Wang Xinyu

Wang Xinyu made her tour-level main-draw debut at the 2018 Australian Open as a wild card, but in her mind, her "real" debut came a year later at 2019 Shenzhen. 

"I remember playing Sharapova in the second round. It was eventful," Wang said with a laugh. "I don't think you get that every time. You're playing someone you grew up watching. It was really special. Especially because it was in Shenzhen, playing in front of my home crowd. 

"It was pretty perfect. Until the end."

Wang took the first set 7-6(4) over Sharapova before having to retire with an injury in the second set.

Magda Linette

Magda Linette was walked around Warsaw wide-eyed after getting a wild card into qualifying at 2010 Warsaw. She was ranked outside the Top 700 and lost in three sets in the final round of qualifying to Anna Chakvetadze. "Everything was spectacular," Linette said. "You didn't get that treatment at juniors and I was playing ITF 10Ks. It was a big jump. Also it's your home country, so it feels different.  

Linette made her main-draw debut three years later in Strasbourg, where she earned her first WTA win over Olga Puchkova. But it's her second main-draw appearance at 2013 Baku that left a lasting impression.

"I remember qualies was so tough because I beat players who were my demons on the ITFs. In the quarterfinals, Ons was completely kicking my ass and then she retired and gave me the walkover into the semifinals. 

"I felt so bad for her. I felt angry because I felt I didn't deserve being in the semifinals. She was kicking my butt." 

Yulia Putintseva 

If there's one thing Yulia Putintseva has made clear over the course of her career, it's that she's never been short on self-belief. Putintseva didn't even have a ranking yet when she played her first WTA qualifying event in 2009 Luxembourg. Octogon gave her a wild card and she ended up beating a Top 80 player, Stefanie Voegele. 

"I was expecting to play good and that I was good enough already, even though I was 14 years old," Putintseva said. "I was full of hope. I always had this mentality that I can do it, no matter who is on the other side. That helped me win that match. I lost to Flipkens in the last round of qualifying.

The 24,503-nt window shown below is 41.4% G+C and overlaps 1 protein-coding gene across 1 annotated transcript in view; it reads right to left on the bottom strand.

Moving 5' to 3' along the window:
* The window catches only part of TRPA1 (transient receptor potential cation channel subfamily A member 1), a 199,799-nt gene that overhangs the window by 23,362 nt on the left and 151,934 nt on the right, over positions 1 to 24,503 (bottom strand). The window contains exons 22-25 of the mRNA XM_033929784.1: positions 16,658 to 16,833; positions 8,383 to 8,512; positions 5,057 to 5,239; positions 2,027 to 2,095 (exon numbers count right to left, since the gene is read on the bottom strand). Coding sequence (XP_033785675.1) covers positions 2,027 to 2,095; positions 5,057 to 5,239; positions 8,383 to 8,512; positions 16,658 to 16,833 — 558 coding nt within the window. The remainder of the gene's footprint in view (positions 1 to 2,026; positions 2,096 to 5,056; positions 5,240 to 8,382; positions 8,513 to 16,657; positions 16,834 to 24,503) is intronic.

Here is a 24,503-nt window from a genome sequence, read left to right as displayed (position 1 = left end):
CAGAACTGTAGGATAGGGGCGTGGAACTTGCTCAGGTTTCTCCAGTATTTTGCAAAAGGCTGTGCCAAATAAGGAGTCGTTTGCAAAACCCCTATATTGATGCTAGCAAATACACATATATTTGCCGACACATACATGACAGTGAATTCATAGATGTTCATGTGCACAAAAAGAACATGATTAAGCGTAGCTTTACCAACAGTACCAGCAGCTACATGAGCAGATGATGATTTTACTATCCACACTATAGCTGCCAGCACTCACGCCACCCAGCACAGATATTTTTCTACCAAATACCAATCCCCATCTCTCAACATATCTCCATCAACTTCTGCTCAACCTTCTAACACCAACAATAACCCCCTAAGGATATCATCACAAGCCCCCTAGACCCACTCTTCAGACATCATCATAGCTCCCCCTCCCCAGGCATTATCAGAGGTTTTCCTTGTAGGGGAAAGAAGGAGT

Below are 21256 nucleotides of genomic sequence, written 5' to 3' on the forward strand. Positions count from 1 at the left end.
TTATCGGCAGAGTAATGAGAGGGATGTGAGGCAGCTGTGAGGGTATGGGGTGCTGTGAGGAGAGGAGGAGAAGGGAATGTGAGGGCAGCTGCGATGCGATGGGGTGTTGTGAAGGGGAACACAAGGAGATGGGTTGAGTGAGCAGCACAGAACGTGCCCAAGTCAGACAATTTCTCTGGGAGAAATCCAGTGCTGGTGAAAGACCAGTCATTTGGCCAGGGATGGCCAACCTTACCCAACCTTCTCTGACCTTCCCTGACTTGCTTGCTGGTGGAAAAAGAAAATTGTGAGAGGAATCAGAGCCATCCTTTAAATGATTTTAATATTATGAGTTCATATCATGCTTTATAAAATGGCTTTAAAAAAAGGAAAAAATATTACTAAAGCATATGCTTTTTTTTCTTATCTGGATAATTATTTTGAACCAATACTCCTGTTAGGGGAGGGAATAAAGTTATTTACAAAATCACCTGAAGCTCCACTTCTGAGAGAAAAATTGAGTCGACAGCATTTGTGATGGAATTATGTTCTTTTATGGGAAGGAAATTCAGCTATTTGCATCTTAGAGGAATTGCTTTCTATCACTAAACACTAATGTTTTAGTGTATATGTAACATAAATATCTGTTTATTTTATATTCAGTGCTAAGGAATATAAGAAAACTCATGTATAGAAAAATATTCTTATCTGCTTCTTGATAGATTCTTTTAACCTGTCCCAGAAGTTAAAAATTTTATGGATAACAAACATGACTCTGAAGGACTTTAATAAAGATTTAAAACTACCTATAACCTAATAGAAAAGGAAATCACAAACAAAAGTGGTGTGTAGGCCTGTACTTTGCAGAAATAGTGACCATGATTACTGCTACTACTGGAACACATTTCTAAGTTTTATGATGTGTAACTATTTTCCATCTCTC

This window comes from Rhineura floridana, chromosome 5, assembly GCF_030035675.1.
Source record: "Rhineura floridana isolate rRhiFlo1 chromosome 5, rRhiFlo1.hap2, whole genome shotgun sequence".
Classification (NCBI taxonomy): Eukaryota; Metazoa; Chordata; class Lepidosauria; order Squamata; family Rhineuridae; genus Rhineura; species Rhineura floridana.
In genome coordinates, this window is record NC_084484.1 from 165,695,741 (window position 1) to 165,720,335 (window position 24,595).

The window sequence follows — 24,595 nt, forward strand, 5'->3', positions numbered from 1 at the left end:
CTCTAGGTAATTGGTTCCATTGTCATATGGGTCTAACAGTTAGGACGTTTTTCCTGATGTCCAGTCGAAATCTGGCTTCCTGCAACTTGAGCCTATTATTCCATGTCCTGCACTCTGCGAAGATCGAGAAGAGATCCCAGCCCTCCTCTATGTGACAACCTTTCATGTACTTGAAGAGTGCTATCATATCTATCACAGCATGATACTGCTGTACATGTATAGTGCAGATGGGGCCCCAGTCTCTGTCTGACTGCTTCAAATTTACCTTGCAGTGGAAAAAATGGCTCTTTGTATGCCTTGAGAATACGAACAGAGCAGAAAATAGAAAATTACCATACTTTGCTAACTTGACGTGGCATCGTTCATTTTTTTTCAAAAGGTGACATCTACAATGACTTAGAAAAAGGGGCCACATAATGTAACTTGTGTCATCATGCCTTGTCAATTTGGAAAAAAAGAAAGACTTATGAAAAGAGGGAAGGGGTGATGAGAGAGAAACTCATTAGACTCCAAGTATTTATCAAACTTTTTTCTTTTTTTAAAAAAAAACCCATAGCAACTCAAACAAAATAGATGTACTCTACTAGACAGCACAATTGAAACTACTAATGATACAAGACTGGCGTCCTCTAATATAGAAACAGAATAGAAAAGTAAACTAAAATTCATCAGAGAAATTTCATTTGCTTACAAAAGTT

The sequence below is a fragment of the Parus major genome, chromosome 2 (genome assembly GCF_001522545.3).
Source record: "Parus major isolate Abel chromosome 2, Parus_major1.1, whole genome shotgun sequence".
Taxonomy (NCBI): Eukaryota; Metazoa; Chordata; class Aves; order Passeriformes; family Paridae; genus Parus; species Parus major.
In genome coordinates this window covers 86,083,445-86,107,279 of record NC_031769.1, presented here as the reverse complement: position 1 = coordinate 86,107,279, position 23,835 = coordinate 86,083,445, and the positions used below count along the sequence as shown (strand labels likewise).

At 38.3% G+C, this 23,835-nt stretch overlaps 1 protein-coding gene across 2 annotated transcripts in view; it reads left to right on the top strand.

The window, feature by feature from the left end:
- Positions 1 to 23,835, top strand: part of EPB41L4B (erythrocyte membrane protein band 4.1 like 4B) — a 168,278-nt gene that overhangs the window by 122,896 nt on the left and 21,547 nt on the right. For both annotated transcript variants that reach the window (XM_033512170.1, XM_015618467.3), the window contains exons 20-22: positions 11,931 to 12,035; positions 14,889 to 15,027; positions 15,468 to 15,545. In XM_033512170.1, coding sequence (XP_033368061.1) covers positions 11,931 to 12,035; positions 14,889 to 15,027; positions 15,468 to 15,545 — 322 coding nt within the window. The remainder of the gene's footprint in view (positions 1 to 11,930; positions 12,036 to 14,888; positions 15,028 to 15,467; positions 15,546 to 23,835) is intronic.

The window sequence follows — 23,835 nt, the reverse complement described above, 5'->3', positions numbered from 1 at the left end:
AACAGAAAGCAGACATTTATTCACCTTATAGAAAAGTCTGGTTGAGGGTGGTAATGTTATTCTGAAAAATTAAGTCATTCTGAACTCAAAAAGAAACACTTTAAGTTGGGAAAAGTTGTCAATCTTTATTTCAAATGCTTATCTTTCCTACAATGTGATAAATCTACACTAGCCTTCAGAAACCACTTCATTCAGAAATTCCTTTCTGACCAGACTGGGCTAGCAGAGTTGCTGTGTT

"It was a cool experience to come from juniors and play the pros. When you have nothing to lose it's easier than when you have to defend points. I was on fire."

Mirra Andreeva

To be fair, Mirra Andreeva didn't have to think too long to remember her WTA debut. 

"The first thing I think of when I think of 2023 Madrid is when I first saw Andy Murray," the 16-year-old said.

It was a wild 2023 campaign for Andreeva -- who has been nominated for WTA Newcomer of the Year. She started the year with a heartbreaking three-set loss in the Australian Open junior girls' final, only to win her next 13 matches on the ITF Tour.

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That earned her a main-draw wild card for her tour-level debut in Madrid. Ranked No.194, she proceeded to beat 2021 US Open finalist Leylah Fernandez before notching back-to-back Top 20 wins over Beatriz Haddad Maia and Linette. And she didn't even lose a set. 

"When you first go to a tournament at this level, the atmosphere that you are now inside of it, that you are playing with all of them, that you deserve to be here, that feeling is hard to describe. It's just euphoria and adrenaline.

"But the first thing I remember is Andy Murray."